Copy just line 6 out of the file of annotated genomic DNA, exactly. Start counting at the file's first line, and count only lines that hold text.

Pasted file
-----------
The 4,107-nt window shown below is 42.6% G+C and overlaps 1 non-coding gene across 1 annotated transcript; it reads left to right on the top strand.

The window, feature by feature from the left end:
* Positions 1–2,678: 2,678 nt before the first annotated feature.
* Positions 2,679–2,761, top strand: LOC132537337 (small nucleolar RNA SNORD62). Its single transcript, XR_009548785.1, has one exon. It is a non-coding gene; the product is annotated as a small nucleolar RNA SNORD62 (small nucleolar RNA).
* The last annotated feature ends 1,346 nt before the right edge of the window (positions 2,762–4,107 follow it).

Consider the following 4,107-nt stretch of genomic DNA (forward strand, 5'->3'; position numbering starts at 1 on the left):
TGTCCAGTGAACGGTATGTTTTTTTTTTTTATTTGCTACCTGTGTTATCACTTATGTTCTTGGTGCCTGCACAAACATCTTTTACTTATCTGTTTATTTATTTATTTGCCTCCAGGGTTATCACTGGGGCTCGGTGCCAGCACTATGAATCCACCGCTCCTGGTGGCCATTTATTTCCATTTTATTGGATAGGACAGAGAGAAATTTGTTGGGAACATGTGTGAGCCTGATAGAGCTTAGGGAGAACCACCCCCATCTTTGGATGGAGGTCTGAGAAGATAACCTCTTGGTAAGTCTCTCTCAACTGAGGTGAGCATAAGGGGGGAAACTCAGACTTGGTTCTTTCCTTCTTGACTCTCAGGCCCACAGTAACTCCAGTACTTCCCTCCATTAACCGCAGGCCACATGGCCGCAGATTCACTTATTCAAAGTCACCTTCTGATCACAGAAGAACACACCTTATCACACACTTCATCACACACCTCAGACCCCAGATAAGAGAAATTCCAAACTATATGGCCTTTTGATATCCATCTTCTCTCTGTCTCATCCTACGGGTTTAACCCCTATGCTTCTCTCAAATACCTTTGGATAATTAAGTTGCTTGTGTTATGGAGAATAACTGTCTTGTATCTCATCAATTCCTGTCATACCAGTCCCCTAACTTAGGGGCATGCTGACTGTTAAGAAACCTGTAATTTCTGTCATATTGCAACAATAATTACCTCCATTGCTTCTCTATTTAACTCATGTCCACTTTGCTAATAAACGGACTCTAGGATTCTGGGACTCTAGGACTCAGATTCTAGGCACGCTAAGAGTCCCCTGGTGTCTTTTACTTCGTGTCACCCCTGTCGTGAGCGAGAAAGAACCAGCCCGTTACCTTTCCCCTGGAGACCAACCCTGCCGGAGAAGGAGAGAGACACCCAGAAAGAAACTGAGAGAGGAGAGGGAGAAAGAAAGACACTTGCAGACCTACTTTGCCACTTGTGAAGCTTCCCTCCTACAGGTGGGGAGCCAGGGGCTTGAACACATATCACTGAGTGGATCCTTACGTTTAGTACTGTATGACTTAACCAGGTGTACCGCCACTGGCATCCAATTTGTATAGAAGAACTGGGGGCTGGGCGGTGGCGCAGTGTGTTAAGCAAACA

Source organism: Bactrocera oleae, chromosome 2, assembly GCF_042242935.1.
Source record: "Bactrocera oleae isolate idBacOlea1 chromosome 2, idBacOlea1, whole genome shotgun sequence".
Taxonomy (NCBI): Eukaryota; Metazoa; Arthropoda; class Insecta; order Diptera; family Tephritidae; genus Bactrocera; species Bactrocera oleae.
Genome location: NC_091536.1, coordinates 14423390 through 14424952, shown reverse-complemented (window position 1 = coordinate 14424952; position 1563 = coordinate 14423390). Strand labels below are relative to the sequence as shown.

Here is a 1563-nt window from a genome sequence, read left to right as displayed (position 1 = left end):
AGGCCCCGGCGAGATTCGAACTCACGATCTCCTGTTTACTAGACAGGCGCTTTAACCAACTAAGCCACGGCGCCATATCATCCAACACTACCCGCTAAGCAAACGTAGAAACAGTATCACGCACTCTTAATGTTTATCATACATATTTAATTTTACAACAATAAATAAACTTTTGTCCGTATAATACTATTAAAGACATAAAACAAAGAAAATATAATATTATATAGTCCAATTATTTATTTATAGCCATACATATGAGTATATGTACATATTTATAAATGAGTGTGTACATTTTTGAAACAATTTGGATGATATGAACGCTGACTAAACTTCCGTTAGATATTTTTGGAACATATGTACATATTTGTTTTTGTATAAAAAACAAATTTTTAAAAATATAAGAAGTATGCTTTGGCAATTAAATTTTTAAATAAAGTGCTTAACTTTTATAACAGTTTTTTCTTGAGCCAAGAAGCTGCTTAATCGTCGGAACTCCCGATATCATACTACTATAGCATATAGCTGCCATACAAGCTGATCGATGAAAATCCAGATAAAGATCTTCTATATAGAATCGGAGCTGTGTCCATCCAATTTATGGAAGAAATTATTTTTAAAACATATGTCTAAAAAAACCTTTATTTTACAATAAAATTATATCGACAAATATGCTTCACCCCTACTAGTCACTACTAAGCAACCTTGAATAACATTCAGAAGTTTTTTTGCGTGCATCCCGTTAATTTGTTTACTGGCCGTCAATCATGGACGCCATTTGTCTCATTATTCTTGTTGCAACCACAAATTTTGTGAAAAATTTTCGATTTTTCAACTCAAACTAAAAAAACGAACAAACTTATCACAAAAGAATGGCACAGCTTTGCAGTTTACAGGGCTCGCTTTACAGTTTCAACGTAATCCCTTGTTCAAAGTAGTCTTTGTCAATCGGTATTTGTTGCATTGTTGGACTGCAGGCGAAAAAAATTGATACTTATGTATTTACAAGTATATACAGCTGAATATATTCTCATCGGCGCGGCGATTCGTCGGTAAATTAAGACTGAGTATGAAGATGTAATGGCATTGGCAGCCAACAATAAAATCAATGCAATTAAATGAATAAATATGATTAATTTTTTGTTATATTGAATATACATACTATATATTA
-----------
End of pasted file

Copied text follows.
Consider the following 4,107-nt stretch of genomic DNA (forward strand, 5'->3'; position numbering starts at 1 on the left):